WASHINGTON—During World War II the biggest operational security fear was gossip. Posters warned "Loose lips sink ships." Today the leaders worry about an Army in which virtually every soldier has a digital camera and easy access to the Internet.
For the second time in a year, Army leaders have sent a strong warning to all commanders that soldiers are continuing to post sensitive information on Web sites that "the enemy reads and exploits" for use against U.S. forces.
The August memo was headlined "Chief of Staff of the Army OPSEC (Operational Security) Guidance." In it, Gen. Peter J. Schoomaker demanded that everyone Army-wide do a better job at training soldiers and policing operational security violations that "needlessly place lives at risk and degrade the effectiveness of our operations."
The Army chief's unclassified memo specified the Internet postings of such sensitive information as "photos depicting weapon system vulnerabilities, and tactics, techniques and procedures."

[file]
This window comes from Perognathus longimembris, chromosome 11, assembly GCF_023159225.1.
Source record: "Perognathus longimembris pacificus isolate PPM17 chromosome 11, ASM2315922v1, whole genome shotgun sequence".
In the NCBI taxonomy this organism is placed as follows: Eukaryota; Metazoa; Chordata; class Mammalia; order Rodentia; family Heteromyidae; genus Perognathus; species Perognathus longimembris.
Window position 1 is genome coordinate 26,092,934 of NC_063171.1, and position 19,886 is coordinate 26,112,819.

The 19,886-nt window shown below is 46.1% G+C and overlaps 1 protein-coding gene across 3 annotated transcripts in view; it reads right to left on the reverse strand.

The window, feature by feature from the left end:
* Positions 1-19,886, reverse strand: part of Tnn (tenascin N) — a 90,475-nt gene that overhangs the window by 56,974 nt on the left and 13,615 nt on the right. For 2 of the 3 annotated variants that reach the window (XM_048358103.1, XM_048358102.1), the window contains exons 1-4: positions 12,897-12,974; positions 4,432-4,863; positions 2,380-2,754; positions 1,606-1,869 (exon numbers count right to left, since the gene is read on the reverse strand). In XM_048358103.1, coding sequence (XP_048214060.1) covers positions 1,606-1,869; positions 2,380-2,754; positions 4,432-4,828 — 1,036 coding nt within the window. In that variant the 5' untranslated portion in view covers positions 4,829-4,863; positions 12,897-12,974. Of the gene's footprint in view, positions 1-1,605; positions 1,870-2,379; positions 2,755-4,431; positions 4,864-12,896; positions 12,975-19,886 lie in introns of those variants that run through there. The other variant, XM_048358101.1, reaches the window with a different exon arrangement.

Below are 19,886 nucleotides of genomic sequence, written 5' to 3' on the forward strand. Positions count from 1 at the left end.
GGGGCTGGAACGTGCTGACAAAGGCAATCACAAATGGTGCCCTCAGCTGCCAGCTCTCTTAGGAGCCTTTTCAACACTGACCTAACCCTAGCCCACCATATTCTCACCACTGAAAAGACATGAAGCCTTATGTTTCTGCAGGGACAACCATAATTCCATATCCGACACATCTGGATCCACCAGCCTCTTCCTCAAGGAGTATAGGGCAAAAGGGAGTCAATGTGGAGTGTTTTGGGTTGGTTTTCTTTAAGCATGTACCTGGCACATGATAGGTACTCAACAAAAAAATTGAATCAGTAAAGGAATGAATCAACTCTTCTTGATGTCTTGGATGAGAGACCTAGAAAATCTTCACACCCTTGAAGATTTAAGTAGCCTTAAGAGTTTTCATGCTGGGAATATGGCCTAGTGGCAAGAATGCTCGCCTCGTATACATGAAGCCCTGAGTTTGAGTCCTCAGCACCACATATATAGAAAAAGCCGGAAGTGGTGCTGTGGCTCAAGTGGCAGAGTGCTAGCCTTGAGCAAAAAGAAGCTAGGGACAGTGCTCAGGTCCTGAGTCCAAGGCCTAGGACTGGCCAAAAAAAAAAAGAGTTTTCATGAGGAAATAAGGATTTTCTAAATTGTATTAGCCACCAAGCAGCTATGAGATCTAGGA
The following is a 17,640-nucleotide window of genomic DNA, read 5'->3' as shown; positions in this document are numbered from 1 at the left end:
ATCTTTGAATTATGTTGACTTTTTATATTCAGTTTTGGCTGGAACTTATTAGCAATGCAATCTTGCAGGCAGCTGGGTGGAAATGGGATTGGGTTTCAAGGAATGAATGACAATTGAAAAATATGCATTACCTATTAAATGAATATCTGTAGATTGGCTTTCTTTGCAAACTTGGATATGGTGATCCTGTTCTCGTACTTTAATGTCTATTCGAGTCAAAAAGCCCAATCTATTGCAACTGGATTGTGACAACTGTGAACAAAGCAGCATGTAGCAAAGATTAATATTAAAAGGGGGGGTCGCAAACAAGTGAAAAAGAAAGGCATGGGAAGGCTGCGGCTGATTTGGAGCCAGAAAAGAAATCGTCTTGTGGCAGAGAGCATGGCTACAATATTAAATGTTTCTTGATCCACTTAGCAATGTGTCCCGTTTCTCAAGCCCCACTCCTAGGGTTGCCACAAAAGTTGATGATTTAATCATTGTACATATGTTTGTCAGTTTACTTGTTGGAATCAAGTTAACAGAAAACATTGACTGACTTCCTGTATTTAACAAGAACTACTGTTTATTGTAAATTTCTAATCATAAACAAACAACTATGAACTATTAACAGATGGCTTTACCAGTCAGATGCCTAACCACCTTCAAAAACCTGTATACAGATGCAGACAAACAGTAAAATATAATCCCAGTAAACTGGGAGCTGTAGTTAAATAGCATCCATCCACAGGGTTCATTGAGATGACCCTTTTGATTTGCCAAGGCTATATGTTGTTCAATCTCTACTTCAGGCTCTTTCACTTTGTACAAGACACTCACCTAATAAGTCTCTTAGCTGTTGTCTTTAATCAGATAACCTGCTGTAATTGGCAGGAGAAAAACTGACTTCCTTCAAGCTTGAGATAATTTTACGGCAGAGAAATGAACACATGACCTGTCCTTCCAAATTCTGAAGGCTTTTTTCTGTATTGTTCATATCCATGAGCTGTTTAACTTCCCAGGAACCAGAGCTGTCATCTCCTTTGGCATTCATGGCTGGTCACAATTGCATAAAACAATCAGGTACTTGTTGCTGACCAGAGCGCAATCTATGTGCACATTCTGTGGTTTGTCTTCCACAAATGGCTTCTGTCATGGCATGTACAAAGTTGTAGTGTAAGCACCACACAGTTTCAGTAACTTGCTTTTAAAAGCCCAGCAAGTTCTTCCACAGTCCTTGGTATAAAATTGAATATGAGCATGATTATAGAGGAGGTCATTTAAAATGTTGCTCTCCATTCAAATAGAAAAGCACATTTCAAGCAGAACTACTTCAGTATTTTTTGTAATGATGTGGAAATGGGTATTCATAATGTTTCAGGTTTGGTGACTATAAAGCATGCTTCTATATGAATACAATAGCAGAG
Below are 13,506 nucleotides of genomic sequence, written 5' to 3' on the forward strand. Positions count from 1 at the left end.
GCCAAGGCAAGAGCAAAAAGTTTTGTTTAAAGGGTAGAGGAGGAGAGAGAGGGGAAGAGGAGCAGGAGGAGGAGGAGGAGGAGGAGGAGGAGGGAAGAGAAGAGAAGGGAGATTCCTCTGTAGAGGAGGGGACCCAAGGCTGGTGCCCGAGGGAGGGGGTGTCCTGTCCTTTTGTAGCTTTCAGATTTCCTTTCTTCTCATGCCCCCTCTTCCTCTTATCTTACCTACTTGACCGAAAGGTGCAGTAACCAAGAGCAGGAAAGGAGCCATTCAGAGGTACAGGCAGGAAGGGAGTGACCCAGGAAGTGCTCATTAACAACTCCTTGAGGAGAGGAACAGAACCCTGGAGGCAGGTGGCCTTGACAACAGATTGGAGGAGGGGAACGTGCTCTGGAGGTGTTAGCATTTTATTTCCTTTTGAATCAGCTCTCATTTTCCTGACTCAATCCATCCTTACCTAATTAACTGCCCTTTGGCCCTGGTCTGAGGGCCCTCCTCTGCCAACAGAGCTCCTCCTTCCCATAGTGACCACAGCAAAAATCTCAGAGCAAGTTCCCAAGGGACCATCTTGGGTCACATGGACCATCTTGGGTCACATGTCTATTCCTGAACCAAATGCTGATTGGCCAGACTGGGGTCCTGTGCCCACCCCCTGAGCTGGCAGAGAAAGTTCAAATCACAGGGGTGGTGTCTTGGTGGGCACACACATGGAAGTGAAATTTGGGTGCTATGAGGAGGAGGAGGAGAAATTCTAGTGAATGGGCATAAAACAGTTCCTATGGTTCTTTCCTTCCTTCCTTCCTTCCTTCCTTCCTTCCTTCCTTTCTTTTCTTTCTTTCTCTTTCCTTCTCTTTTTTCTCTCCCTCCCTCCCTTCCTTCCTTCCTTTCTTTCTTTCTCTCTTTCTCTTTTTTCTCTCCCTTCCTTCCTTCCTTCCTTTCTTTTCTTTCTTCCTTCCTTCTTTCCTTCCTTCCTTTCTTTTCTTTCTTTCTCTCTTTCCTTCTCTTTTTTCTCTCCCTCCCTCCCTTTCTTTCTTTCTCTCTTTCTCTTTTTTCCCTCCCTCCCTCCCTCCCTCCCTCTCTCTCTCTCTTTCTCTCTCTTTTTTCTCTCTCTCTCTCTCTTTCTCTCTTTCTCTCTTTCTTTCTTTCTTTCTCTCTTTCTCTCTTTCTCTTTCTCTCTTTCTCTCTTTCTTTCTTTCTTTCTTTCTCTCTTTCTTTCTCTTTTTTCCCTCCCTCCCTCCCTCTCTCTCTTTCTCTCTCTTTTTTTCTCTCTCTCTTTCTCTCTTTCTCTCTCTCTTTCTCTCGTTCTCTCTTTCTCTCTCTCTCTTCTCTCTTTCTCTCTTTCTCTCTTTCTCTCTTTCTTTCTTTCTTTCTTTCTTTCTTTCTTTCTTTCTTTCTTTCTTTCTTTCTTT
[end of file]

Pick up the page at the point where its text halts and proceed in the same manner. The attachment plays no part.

"Leaders at all levels must take charge of this issue and get the message down to the lowest levels," Schoomaker wrote. He added that Army Intelligence (G-2) was developing a training module and mobile training teams to get the word out.
Schoomaker added that Army headquarters and G-2 also would begin to track and report on a quarterly basis "open source OPSEC violations." He wrote that within 30 days, the Army would publish changes to its operational security regulations that deal with Internet postings of sensitive photos and material.
Noting that his deputy, Gen. Richard A. Cody, had circulated a similar strong warning in February, apparently without the desired results, Schoomaker added: "Get the word out and focus on this issue now. I expect to see immediate improvement."